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United States Search and Resue Task Force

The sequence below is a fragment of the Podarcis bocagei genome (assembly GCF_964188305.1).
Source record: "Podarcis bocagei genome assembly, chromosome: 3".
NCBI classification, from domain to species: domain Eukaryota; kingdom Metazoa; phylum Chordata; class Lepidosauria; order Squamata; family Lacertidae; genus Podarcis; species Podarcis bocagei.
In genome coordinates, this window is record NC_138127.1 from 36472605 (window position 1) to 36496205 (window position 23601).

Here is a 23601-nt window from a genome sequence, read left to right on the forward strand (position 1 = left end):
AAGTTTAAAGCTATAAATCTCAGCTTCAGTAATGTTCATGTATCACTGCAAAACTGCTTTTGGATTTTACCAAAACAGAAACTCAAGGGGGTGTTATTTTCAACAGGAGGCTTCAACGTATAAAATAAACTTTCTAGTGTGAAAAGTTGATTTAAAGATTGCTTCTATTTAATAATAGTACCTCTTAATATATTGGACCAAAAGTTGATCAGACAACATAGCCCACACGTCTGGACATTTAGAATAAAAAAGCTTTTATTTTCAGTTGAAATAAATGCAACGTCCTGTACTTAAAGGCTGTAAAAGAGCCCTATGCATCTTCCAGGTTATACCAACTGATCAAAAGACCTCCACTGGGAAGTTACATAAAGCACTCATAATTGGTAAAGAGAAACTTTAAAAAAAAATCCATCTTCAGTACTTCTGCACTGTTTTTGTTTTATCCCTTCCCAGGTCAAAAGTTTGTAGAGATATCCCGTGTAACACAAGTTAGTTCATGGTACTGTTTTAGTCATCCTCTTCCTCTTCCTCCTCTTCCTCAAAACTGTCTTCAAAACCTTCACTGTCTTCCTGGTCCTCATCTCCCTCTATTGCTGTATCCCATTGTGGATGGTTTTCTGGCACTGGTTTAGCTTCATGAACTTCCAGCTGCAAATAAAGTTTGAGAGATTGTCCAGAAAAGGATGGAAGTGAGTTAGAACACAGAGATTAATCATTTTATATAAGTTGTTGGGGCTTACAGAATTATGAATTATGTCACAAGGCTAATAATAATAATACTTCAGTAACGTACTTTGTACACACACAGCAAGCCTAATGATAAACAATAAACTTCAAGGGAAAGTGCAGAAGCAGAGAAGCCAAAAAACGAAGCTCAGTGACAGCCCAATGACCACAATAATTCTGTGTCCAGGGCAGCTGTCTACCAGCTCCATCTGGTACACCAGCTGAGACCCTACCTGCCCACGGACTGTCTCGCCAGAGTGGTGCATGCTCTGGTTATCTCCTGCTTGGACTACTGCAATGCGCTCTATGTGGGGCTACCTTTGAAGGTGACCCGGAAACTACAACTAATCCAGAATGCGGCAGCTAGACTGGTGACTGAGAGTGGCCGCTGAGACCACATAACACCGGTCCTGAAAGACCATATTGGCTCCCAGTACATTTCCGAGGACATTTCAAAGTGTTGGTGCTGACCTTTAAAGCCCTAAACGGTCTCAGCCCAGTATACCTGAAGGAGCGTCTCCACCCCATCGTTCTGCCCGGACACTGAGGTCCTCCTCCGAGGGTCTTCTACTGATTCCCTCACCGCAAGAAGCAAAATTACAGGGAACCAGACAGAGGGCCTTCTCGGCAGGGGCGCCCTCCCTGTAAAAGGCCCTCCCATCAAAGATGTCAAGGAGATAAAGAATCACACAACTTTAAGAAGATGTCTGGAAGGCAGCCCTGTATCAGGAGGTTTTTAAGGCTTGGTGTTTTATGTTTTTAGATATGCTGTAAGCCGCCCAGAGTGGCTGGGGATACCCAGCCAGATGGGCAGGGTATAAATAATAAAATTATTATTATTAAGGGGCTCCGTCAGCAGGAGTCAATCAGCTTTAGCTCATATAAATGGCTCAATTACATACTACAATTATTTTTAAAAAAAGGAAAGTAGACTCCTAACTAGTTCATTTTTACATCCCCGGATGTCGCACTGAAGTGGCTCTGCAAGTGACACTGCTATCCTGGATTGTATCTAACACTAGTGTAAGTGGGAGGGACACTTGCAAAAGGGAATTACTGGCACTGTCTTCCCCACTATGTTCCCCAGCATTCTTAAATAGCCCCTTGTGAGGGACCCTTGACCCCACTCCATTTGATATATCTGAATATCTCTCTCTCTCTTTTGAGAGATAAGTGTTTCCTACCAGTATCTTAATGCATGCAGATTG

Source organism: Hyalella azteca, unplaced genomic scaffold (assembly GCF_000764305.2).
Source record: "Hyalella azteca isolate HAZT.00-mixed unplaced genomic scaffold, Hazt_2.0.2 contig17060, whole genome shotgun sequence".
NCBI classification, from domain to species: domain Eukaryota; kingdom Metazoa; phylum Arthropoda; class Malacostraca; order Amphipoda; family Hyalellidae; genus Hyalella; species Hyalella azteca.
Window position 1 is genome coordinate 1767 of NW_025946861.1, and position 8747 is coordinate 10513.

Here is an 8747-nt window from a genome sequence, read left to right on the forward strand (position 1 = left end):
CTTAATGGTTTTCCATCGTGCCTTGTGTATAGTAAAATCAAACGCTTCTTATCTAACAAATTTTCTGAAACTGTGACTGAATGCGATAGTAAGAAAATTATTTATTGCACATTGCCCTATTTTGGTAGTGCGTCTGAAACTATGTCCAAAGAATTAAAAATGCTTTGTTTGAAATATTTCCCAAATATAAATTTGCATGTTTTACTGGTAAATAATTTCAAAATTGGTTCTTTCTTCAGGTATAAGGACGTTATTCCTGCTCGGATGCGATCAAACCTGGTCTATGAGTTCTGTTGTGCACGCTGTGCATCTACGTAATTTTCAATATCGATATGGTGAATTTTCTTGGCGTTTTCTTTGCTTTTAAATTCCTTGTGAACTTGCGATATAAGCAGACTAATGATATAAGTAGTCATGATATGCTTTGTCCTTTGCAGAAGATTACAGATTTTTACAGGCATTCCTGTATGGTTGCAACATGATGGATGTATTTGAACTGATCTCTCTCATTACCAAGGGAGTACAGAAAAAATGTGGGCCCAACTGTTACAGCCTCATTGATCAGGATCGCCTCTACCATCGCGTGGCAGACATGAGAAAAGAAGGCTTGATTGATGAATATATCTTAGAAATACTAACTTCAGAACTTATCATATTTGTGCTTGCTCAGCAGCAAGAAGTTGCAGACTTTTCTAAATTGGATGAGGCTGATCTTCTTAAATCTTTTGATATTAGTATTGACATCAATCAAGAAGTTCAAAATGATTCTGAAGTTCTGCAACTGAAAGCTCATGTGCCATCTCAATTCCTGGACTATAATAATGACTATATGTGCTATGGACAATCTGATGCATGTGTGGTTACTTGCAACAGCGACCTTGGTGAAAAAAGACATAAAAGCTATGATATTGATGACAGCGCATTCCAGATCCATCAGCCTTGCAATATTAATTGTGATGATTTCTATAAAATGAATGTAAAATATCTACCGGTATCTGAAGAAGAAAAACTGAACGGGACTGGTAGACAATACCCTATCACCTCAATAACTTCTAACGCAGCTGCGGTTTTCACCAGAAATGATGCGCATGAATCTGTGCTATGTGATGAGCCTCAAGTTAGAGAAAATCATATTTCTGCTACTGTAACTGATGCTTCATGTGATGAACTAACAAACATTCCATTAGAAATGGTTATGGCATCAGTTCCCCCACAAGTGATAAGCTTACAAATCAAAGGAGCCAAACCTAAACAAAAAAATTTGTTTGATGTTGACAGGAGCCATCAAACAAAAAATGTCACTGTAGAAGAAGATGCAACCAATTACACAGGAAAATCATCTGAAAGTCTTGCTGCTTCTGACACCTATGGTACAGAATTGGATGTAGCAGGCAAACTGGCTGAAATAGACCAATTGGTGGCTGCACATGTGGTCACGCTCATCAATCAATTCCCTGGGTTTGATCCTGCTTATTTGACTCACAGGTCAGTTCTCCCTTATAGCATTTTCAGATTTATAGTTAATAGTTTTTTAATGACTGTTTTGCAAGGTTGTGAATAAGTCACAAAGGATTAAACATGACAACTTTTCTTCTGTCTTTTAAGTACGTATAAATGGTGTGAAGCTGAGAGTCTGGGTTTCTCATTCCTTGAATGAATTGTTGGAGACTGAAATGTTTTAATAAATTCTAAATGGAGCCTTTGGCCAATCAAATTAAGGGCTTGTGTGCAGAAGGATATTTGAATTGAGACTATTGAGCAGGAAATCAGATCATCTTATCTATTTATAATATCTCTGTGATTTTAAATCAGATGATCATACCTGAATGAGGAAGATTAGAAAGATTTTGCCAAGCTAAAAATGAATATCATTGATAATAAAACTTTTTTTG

"Yamasaki and engineers John Skilling and Les Robertson worked closely, and the relationship between the towers' design and structure is clear. Faced with the difficulties of building to unprecedented heights, the engineers employed an innovative structural model: a rigid 'hollow tube' of closely spaced steel columns with floor trusses extending across to a central core. The columns, finished with a silver-colored aluminum alloy, were 18 3/4" wide and set only 22" apart, making the towers appear from afar to have no windows at all. Also unique to the engineering design were its core and elevator system. The twin towers were the first super tall buildings designed without any masonry. Worried that the intense air pressure created by the buildings' high speed elevators might buckle conventional shafts, engineers designed a solution using a drywall system fixed to the reinforced steel core. For the elevators, to serve 110 stories with a traditional configuration would have required half the area of the lower stories be used for shaft ways. Otis Elevators developed an express and local system, whereby passengers would change at 'sky lobbies' on the 44th and 78th floors, halving the number of shaft ways. The structural system, deriving from the I.B.M. Building in Seattle, is impressively simple. The 208-foot wide facade is, in effect, a prefabricated steel lattice, with columns on 39-inch centers acting as wind bracing to resist all overturning forces; the central core takes only the gravity loads of the building. A very light, economical structure results by keeping the wind bracing in the most efficient place, the outside surface of the building, thus not transferring the forces through the floor membrane to the core, as in most curtain-wall structures. Office spaces will have no interior columns. In the upper floors there is as much as 40,000 square feet of office space per floor. The floor construction is of prefabricated trussed steel, only 33 inches in depth, that spans the full 60 feet to the core, and also acts as a diaphragm to stiffen the outside wall against lateral buckling forces from wind-load pressures."